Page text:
Connie Byrnes chats with Davina Morgan-Witts, BookBrowse's editor, about the book club she founded four years ago in Southern California - the SoCal Book Babes.
Please tell us a bit about your group?
We're called the SoCal Book Babes. We've been together since December
2004. At the moment, there are 20 members, with approximately 12-15
active members (all females). We are all wives, mothers, and friends who were
originally members of the MOMS Club of Dana Point/San Juan Capistrano in
Who came up with the name?
I did. It embodies our location in Southern California (known as SoCal), our
club and, even though we are wives/moms, we are still cool/hot babes!
How would you describe your group's personality?
The SoCal Book Babes are lively, eclectic, feisty, and ... my favorite part ... outspoken!
How did the group get started?
I decided to start a book club with fellow members from our MOMS Club. The
motive was to combat mom-brain and branch out past parenting books and
infant/toddler books, to adult books with more than three words on a page and
Tell us about your meetings
There are times when we meet at members' homes (especially during the
holidays), but for the most part, we meet at a local coffee shop (JC Beans
Coffee House, Dana Point, CA). There is a Starbucks two stores down, but our
club wanted to support the "local" business and meets at JC Beans on the 3rd
Wednesday of every month. You can't beat the coffee, fireplace, friendliness of
the staff, and warm atmosphere.
Tell us about a typical meeting?
For the most part, we are structured in that everyone buys their drinks,
chit chats for a few minutes while the members arrive; then, whomever is leading
the group that month (who has usually printed discussion questions from the
internet) opens the floor for debate.
There are times that we do get off topic, but the coffee shop closes at 8 pm,
so that keeps us rolling. We also try to not have our group chat between
themselves until after the meeting is over, so as not to be rude to the
discussion leader. We usually have so much to say about the book that we all
want to talk about it!
Do you always use discussion guides? What happens if you choose a book that
doesn't have an available guide?
The discussion leader always checks the web for questions that
pertain to the book, using websites like BookBrowse.com, ReadingGroupGuides.com
and others. If none are found, or the ones available are ridiculous (you should
see some of the questions we've found for some books), the discussion leader
will just make them up.
How do you handle no-shows, or people coming to a meeting who haven't read
Our club is totally cool with members not showing up (everyone RSVPs, so we know
in advance who will/will not be there). We are all moms, so we all know that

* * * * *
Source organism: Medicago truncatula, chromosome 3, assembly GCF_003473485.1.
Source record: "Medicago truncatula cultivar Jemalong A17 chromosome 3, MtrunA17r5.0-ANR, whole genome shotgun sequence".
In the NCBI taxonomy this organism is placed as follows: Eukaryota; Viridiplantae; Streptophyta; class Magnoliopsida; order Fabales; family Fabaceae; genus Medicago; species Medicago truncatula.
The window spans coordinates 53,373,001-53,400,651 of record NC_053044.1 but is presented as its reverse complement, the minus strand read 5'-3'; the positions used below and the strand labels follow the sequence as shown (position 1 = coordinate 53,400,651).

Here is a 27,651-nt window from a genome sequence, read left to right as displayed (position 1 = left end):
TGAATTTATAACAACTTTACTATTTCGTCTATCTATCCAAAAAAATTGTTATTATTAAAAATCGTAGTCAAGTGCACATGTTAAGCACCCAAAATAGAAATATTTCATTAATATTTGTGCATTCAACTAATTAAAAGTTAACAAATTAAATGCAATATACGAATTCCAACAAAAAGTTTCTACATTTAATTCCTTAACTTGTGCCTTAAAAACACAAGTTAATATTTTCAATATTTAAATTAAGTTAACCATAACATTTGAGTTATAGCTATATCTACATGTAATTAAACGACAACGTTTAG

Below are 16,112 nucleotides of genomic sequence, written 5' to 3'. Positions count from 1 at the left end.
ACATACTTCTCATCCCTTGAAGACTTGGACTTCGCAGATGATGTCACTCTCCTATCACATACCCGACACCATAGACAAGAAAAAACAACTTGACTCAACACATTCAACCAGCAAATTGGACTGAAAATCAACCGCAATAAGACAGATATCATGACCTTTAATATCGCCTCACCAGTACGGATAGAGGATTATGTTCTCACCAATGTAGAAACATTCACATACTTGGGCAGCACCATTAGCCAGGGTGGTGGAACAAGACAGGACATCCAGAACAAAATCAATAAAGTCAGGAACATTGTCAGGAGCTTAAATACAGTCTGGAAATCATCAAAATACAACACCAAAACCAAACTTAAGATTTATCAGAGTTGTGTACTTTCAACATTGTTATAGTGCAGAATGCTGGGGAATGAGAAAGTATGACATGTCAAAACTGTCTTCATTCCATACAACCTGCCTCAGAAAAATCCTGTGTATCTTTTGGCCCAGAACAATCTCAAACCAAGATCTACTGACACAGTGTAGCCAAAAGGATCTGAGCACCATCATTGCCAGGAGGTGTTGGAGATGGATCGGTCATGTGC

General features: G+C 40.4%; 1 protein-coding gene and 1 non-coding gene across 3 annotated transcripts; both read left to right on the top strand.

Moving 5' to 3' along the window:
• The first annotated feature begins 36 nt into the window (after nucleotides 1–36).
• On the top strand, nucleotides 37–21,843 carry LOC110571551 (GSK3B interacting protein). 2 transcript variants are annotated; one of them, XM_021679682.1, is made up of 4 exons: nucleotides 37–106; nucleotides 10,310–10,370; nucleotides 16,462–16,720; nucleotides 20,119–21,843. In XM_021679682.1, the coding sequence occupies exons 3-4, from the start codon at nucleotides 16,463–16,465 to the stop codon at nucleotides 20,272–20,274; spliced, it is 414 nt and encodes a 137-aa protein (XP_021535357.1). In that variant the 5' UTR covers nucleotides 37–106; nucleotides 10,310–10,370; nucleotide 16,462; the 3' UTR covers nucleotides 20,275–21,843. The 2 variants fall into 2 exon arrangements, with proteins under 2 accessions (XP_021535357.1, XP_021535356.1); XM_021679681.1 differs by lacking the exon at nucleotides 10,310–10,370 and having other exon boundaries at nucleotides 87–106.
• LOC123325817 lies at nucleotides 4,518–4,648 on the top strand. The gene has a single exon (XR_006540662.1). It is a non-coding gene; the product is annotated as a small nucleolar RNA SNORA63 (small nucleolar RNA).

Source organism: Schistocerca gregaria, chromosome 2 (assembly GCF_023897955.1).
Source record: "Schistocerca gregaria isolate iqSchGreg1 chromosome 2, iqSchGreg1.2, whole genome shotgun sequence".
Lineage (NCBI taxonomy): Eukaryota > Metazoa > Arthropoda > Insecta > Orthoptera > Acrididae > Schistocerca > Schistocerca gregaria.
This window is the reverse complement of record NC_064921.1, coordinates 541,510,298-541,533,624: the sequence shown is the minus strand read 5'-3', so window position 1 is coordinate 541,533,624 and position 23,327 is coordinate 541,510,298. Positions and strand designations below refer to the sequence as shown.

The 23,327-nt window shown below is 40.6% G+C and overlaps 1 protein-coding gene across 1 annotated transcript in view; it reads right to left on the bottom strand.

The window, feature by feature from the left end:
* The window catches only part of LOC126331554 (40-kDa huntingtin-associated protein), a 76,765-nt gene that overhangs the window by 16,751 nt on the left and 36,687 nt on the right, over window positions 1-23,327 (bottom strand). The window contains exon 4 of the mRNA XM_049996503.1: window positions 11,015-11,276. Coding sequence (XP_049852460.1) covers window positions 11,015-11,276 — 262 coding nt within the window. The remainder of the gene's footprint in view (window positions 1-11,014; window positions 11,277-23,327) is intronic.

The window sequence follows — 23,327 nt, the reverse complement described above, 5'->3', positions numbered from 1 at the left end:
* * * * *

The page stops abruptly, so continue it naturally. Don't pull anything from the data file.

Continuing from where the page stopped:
"things" happen! With respect to members not reading the book, all are welcome.
You don't have to read the book to attend the meeting. Some members just want a
"night out!" On the whole, we're very relaxed.
There are members who float in and out – depending on what is going on in their
lives at the moment, and that is fine. We like to make the meeting babe-friendly, so we are
always open to new suggestions . . . Locations, book titles, the way the
meetings are run, the way books are chosen, etc.
Have there been any issues that you've had to work through over the years?
Yes, recently, we had to poll our members regarding having potential new
members join. We anonymously asked everyone if they agreed/disagreed with new
members being: male, female only, friends of members, strangers, only MOMS Club
So what were the results of your poll?
The results of our
poll were ... only females (sorry, Dads) ... and, only friends of friends -
no outsiders. We were looking to find a night where we could all get together,
as friends, chit chat about something intellectual (not the latest capers of Max
& Ruby), and . . . maybe even drink a cup of coffee while it's still HOT!
Is there something in particular that makes your group special to you and/or
that you think might be different to other groups?
Our group is special in that we are committed to the group. The mere fact
that we have been around since December of 2004 (going on our 4-year
anniversary) makes us an incredible group of dedicated "babes!' We enjoy
intellectual (and often silly) conversation, do not need to agree with one
another, can have opinions that clash, and have a night where we are "babes" and
not moms! It's nice to be called by your first name from time to time. Did I
mention that we are all very opinionated! I love this about our group! You can
say what you want, and still be friends.
Our group is also special because there is so much flexibility with our
members. We can sit around and decide that we'd rather meet at a member's home,
that we all hated a book and ditch a meeting and go to a movie instead, or just
spend our time venting about our week.
Another fun aspect of our group is that someone (usually
Christie Sweeney) is always bound to do some
research on the author, character, location, etc. It's fun to hear a bit more
detail about the title we've chosen.
Are any of you current or past members of other book clubs? If so, how do